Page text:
Skywatchers who stay up very late — or get up early — will get an optimal look at Mercury Tuesday morning. That’s when the planet will be at its greatest western elongation, giving the astronomy-inclined the best chance to see it. At 18 degrees west of the sun, it will as far as it gets from the brightness of our star, giving it a chance to shine on its own.

As it will be rising just before the sun this month, you’ll want to look slightly low above the eastern horizon about 30 to 45 minutes before sunrise to catch the innermost planet. It will resemble something like a bright star, and will be visible with the naked eye. To see what time the sun rises where you are, try this Sunrise and Sunset Calculator.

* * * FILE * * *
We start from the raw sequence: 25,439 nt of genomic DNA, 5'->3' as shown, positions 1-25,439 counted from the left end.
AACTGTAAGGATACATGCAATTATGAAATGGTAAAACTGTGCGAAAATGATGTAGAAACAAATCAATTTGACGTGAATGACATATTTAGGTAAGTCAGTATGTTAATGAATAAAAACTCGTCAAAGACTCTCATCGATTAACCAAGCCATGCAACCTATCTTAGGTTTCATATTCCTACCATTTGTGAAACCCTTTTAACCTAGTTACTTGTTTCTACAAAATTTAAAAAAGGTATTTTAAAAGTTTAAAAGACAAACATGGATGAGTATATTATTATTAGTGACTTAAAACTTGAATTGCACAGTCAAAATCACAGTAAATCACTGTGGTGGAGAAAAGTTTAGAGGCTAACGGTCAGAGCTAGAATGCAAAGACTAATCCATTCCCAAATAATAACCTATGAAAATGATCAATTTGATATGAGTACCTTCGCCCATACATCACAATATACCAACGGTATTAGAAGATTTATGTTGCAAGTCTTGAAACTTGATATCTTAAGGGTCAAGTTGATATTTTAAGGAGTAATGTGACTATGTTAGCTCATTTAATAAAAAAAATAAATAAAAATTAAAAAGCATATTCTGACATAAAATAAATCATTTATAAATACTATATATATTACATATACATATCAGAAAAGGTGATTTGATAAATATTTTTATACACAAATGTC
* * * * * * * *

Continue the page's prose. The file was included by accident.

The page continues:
Good views of Mercury are actually guaranteed until September 16 in that pocket of 30 minutes before sunrise. After the 12th, Mercury and Mars will also start moving towards each other, and as Mars is pretty dim, using Mercury as a guide can be helpful. You’ll still need a telescope, but on September 16 Mercury and Mars will be about 0.3 degree apart in our night sky.

A spectral view of planet Mercury composed from data captured by the Mercury Atmosphere and Surface Composition Spectrometer (MASCS) instrument aboard NASA’s Messenger spacecraft. The images give a better idea of the planet's rugged terrain.

It takes Mercury a mere 58.65 days to orbit its neighbor the sun. Fun fact: due to this rapid orbit, Mercury was once thought to be two planets by the ancient Greeks. When it was in the evening sky, it was known as Hermes, and in the morning, it was thought to be a different planet, named Apollo. According to, it was the philosopher Pythagoras, sometime around fifth century B.C., who figured out that the two planets were in fact just one. Hermes then became Mercury under the Romans.